"I only have one concern, about a tiny detail. The decision will not change, but... Answer 1 states that: "A breaks rules 11 (against X) and 18.2(b) against both X and Y. In no case is she entitled to exoneration." It also states that Y broke rule 11 against A [and X]? but is exonerated for that breach. My concern is that A could have been compelled to break 11 and 18.2(b) against X, because Y failed to keep clear under 11. In other words, A failed to keep clear and to give mark-room to X because Y prevented her to sail on the wrong side of the mark. So technically A could be exonerated for her breach of rule 11 and 18.2(b) against X under 64.1(a). The fact that Y is exonerated of her breach does not prevent to apply 64.1(a).The decision will not change"
I think you're right, Francisco - there is an incorrect
interpretation of the application of the rules.
I once found something similar in The Call Book
for Team Racing.
Pls look to TR CALL L4:
X is sailing to
get clear in order to take a penalty. Y is overlapped to leeward of
both X and B
and subject to rule 17 for both overlaps. Y and B are
and Y will make contact with X if she maintains her course. Y
luffs when she
is two lengths from X and as a result Y and B pass astern of X. B
keeps clear of Y
and protests. What should the call be?
Penalize X. X is
overlapped to windward of Y and is required to keep clear of
her. As Y has to
luff to avoid X, X fails to keep clear and breaks rule 11.
incident is between X and Y, which are boats on the same team, it
also involves B.
It is only because X breaks rule 11 that Y’s
proper course is to
luff to avoid her and this
luff directly affects B. If X was keeping clear of Y, Y’s
luff would break
rule 17. Therefore rule D1.3(c) does not apply and X is
I think there (red color text) is
incorrect interpretation of the definition Proper Course.
As the rule 17 is apply between Y and X
so the boat X is «the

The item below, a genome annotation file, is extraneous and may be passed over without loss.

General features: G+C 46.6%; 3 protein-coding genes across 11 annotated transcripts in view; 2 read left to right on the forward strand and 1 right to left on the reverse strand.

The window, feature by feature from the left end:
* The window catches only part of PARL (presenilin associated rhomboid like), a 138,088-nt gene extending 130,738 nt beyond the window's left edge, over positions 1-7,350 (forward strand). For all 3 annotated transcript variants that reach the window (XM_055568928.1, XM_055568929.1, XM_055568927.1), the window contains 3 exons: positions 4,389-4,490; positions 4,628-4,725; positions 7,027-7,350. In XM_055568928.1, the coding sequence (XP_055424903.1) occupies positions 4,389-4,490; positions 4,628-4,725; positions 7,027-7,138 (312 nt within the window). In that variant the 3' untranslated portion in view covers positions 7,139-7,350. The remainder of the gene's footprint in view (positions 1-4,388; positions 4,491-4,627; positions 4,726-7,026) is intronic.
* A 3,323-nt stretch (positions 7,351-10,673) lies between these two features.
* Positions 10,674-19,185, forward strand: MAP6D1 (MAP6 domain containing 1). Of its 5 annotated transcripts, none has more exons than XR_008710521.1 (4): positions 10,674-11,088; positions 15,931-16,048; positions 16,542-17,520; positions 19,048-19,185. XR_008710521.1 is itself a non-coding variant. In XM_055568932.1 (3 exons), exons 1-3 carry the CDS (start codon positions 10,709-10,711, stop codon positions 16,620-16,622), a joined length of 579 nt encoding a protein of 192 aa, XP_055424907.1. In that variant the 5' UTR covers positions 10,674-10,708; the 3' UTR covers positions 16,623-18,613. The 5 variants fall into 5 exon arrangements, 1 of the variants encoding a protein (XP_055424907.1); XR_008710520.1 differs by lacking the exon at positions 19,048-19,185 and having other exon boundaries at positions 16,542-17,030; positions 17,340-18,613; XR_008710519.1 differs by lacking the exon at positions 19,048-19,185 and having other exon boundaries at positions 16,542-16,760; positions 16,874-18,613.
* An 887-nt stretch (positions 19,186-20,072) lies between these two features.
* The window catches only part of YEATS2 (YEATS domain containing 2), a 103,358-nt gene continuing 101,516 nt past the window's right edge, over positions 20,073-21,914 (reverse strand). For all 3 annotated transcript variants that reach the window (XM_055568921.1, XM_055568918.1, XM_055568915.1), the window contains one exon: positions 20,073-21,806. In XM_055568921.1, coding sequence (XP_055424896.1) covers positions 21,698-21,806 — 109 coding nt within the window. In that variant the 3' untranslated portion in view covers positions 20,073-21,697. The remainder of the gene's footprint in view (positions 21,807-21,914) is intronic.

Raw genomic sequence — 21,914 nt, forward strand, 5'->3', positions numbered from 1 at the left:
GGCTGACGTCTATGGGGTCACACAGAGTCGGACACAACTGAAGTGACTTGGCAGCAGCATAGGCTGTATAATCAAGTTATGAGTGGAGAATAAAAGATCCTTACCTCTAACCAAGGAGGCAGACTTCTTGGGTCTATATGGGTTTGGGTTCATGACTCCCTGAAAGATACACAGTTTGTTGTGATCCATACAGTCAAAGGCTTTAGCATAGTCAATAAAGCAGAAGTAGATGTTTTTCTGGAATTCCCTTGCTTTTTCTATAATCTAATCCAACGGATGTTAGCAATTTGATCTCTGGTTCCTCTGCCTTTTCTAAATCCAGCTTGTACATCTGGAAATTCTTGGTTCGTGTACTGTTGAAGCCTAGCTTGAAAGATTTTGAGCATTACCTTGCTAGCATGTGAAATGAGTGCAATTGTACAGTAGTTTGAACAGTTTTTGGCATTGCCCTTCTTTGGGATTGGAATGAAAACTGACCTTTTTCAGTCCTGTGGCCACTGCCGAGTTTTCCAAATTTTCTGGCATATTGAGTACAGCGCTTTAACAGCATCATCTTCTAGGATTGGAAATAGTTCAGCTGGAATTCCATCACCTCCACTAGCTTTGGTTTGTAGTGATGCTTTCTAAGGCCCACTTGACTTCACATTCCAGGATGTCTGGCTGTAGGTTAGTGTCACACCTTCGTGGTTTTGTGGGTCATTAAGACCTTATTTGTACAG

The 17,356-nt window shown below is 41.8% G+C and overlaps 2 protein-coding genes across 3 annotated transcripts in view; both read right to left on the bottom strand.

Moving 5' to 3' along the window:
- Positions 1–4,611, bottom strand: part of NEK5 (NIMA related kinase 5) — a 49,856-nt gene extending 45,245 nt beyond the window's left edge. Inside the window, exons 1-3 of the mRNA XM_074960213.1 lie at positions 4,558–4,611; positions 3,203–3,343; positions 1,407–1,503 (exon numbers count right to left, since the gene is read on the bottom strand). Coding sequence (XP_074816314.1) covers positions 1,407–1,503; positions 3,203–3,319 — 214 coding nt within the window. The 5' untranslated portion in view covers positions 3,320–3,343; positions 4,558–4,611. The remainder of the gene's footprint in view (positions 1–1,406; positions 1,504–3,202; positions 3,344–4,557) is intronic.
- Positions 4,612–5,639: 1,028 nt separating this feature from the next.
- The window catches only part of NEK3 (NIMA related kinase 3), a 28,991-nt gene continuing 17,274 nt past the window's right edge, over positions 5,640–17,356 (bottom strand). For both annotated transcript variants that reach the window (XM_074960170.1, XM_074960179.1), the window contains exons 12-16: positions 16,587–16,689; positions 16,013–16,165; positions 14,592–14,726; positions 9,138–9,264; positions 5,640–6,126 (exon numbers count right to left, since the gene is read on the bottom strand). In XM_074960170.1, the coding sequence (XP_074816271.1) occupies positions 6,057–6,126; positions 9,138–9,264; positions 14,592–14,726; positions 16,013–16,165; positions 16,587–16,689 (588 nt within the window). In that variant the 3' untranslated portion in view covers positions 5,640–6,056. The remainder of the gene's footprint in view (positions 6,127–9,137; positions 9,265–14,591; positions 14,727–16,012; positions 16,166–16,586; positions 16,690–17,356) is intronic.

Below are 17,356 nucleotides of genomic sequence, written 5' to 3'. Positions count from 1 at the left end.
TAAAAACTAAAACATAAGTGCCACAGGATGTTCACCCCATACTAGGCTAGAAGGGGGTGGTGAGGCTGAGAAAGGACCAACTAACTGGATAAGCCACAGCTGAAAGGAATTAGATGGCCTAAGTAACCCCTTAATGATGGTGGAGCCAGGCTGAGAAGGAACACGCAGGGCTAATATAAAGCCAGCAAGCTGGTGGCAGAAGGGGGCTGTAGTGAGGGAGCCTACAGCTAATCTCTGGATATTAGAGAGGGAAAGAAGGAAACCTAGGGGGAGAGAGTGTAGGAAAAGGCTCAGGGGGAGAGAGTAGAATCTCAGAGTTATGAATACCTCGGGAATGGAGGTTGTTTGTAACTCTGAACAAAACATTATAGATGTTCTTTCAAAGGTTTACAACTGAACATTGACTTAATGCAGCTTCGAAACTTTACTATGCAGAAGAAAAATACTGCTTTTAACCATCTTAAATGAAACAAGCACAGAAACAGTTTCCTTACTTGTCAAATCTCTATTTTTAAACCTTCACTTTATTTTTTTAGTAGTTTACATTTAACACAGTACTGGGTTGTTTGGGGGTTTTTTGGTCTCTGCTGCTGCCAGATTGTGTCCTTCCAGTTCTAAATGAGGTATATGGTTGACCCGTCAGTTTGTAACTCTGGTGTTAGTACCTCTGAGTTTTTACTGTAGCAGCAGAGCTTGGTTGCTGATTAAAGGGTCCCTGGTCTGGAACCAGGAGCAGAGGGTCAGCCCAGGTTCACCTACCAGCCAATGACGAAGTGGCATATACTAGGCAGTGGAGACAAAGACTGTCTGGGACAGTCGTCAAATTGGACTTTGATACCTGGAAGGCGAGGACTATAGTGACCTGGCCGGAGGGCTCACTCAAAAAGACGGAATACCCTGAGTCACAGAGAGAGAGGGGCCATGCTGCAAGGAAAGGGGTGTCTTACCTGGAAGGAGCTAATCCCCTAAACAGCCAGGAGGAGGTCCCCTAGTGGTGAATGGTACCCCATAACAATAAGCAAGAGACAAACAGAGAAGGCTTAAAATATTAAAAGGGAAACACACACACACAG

other boat[s] referred to in the rule using the term.» - see the
definition Proper Course: “A course a boat would sail
to finishas soon as possible in
the absence of the other boats referred to in the
rule using the term.”
Question: Would Y does the luff to sail
to finish as soon as possible in the absence X (and B)? Answer: No.
Therefore, Y’s luffing due the presence
of the boat X, it is not her proper course.
Though it does not affect the Call's decision - Y
breaking Rule 17 with respect to B, but she does so because X breaking Rule 11
and therefore Y shall be exonerated by
Rule 64.1(а). And in this case assertion of involvement
in the incident the boat B looks more logical - because in relation to
her a rule were violated.
'... her proper course in respect of..."
answer two questions (let's forget while about the boat B):
a X is the other boat referred to in the rule b No
you can't ignore B as the relationship between Y and B
Y and B is the only subject of the protest and subsequent call.
We can't ignore Х as the relationship between Y and Х, too. And we can’t ignore the definitions of RRS. We
must read them literally.
I agree entirely with the publisher of the Call in the Team Racing Call Book. OK, but me and some others (Dave Perry for instance) don’t
I agree entirely with the publisher of the Call in the Team Racing Call Book